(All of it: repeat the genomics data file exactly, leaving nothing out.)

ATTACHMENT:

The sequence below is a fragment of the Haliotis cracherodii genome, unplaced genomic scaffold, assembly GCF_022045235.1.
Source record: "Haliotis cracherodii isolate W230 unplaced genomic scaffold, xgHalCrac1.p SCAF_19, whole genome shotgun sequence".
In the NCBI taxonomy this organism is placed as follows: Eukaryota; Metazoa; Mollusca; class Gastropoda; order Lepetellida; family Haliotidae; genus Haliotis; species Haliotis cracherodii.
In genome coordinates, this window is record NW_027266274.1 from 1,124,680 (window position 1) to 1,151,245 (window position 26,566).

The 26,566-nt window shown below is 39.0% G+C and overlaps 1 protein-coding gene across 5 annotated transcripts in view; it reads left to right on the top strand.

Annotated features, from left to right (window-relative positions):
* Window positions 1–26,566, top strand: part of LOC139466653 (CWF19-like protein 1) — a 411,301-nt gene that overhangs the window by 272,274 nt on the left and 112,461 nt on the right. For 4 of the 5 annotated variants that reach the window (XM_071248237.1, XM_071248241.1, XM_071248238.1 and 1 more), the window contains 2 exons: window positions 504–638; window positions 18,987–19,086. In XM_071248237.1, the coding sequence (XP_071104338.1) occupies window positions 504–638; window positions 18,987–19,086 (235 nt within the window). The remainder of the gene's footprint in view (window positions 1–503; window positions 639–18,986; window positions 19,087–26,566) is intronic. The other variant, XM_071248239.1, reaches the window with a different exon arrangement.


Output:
The sequence below is a fragment of the Haliotis cracherodii genome, unplaced genomic scaffold, assembly GCF_022045235.1.
Source record: "Haliotis cracherodii isolate W230 unplaced genomic scaffold, xgHalCrac1.p SCAF_19, whole genome shotgun sequence".
In the NCBI taxonomy this organism is placed as follows: Eukaryota; Metazoa; Mollusca; class Gastropoda; order Lepetellida; family Haliotidae; genus Haliotis; species Haliotis cracherodii.
In genome coordinates, this window is record NW_027266274.1 from 1,124,680 (window position 1) to 1,151,245 (window position 26,566).

The 26,566-nt window shown below is 39.0% G+C and overlaps 1 protein-coding gene across 5 annotated transcripts in view; it reads left to right on the top strand.

Annotated features, from left to right (window-relative positions):
* Window positions 1–26,566, top strand: part of LOC139466653 (CWF19-like protein 1) — a 411,301-nt gene that overhangs the window by 272,274 nt on the left and 112,461 nt on the right. For 4 of the 5 annotated variants that reach the window (XM_071248237.1, XM_071248241.1, XM_071248238.1 and 1 more), the window contains 2 exons: window positions 504–638; window positions 18,987–19,086. In XM_071248237.1, the coding sequence (XP_071104338.1) occupies window positions 504–638; window positions 18,987–19,086 (235 nt within the window). The remainder of the gene's footprint in view (window positions 1–503; window positions 639–18,986; window positions 19,087–26,566) is intronic. The other variant, XM_071248239.1, reaches the window with a different exon arrangement.